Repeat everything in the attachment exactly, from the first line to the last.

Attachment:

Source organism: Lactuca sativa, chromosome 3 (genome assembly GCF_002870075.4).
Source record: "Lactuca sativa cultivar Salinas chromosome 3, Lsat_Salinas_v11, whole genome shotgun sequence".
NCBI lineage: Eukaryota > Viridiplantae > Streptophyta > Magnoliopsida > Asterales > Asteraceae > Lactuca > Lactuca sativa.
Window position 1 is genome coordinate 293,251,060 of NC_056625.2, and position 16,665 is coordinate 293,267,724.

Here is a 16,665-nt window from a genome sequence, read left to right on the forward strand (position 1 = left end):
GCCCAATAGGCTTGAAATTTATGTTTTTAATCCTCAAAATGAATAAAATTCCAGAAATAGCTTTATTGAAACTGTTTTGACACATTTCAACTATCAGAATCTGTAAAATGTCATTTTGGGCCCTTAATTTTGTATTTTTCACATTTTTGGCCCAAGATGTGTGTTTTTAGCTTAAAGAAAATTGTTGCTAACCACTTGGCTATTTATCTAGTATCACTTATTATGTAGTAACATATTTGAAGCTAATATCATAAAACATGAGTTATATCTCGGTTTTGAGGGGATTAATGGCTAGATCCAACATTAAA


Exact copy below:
Source organism: Lactuca sativa, chromosome 3 (genome assembly GCF_002870075.4).
Source record: "Lactuca sativa cultivar Salinas chromosome 3, Lsat_Salinas_v11, whole genome shotgun sequence".
NCBI lineage: Eukaryota > Viridiplantae > Streptophyta > Magnoliopsida > Asterales > Asteraceae > Lactuca > Lactuca sativa.
Window position 1 is genome coordinate 293,251,060 of NC_056625.2, and position 16,665 is coordinate 293,267,724.

Here is a 16,665-nt window from a genome sequence, read left to right on the forward strand (position 1 = left end):
GCCCAATAGGCTTGAAATTTATGTTTTTAATCCTCAAAATGAATAAAATTCCAGAAATAGCTTTATTGAAACTGTTTTGACACATTTCAACTATCAGAATCTGTAAAATGTCATTTTGGGCCCTTAATTTTGTATTTTTCACATTTTTGGCCCAAGATGTGTGTTTTTAGCTTAAAGAAAATTGTTGCTAACCACTTGGCTATTTATCTAGTATCACTTATTATGTAGTAACATATTTGAAGCTAATATCATAAAACATGAGTTATATCTCGGTTTTGAGGGGATTAATGGCTAGATCCAACATTAAA